I’ll be out hiking in the Rockies this weekend. As I watch the sunset through my friends’ window in Calgary, I think about how little we know of the natural world. Here we are trying to protect endangered species, and we have no idea how many species are out there. Scientists estimate that we have probably only identified and given a scientific name to 10 percent of the world’s species. As to estimating the total number of species on Planet Earth, there could be 10 million, there could be 100 million — we really have no idea. The ballpark estimate is about 14 million.

Canada’s endangered species legislation will either pass by the end of this year or disappear into the ether if a federal election is called. If done properly — and we are a long way from that in Canada — endangered species legislation operates like a hospital. It deals with the sick and wounded. If done poorly, it operates at best as an emergency ward, dealing with the critically ill. Either way, legislation will not conserve biological diversity in and of itself. We need a broader “health care” program for biodiversity.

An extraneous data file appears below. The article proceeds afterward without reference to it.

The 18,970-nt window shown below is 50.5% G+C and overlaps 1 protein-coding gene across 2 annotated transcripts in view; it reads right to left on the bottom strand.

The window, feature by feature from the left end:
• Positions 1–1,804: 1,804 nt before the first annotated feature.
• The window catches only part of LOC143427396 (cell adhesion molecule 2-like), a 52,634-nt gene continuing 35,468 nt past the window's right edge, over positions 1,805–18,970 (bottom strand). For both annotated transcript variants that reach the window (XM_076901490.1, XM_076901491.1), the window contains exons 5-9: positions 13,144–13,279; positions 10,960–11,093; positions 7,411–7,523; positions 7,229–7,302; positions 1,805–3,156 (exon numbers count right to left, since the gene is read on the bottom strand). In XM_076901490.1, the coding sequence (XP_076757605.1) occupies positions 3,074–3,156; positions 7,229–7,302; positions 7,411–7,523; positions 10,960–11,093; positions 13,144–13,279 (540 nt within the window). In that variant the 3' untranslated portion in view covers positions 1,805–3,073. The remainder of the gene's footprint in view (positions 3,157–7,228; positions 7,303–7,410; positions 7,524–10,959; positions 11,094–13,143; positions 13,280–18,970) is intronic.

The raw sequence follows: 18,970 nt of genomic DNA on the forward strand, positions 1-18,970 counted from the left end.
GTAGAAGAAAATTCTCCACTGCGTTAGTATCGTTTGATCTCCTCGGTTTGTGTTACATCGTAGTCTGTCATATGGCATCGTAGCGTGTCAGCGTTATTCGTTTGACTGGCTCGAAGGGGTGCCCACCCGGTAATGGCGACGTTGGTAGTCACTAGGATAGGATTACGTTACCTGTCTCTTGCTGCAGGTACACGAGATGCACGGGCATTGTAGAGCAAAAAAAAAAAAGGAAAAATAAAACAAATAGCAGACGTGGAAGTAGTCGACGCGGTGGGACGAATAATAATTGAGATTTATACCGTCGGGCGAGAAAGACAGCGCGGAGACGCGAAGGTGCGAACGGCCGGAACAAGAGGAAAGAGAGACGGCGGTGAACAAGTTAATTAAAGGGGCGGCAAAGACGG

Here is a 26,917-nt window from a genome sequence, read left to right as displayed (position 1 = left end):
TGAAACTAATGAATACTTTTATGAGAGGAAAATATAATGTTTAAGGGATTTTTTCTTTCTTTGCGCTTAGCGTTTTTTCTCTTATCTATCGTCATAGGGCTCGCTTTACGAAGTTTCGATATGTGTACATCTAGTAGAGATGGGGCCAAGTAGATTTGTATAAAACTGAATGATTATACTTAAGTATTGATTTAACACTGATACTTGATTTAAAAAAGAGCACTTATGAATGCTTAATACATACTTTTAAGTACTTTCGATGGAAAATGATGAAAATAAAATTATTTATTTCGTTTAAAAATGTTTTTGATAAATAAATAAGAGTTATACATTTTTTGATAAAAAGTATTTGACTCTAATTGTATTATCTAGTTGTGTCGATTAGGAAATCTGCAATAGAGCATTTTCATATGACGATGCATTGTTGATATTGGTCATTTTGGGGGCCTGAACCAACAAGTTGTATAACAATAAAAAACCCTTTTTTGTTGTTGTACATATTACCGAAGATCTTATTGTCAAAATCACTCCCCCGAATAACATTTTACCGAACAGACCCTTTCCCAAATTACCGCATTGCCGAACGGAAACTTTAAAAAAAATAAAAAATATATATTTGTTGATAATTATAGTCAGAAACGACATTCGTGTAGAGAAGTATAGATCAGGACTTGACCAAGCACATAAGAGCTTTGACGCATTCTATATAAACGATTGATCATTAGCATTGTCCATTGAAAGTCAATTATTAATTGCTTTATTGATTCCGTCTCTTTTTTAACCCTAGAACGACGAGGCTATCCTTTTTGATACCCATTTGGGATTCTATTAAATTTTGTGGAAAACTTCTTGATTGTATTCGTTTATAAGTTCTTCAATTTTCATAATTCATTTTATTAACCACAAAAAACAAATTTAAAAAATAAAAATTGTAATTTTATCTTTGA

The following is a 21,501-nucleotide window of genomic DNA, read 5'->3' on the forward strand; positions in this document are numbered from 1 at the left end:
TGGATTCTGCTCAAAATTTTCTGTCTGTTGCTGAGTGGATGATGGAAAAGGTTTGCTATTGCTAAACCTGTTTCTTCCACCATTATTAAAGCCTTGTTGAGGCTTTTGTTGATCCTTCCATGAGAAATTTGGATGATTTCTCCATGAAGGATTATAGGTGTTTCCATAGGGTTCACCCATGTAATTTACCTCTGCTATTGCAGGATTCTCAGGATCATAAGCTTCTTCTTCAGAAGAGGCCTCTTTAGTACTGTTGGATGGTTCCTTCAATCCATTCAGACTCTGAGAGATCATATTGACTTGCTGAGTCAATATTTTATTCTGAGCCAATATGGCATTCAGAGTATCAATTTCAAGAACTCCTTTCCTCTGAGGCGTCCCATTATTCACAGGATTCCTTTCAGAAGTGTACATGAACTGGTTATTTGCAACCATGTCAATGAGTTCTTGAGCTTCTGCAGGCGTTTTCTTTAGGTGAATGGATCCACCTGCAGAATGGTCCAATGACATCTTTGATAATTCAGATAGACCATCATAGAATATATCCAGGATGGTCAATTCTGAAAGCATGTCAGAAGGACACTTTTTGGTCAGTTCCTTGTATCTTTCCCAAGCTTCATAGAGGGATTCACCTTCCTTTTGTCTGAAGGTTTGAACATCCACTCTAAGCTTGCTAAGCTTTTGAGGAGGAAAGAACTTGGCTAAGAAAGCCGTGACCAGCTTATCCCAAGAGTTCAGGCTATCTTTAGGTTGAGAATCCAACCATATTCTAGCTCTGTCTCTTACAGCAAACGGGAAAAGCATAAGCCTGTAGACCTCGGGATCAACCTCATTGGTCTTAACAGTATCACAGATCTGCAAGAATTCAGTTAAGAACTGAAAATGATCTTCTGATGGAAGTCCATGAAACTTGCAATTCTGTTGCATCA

During my holidays this summer, I’ll be thinking seriously about where we go after Canada has passed its endangered species legislation. I’ve been pondering this for some time now and still don’t have a concrete answer on what I will do for biodiversity. How do you take on a global crisis? Must have been a question the climate change folks pondered several years back. Where to start? How can you show your funders that the small steps that you can take, and help others to take, are worth the effort? Because they are.

I want to continue the outreach to popular culture that we’ve just started to explore with our Extinction Sucks campaign. In 1998, the Biodiversity Project completed an impressive “road map” on biodiversity communication. They found that the environmental community relied primarily on news media to get its messages across. And that the focus was primarily reactive.

In contrast, popular culture and popular media were rarely used by the environmental community. Yet popular culture and popular media have much greater influence on shaping public opinion. So I decided that we should focus our efforts on the pop scene.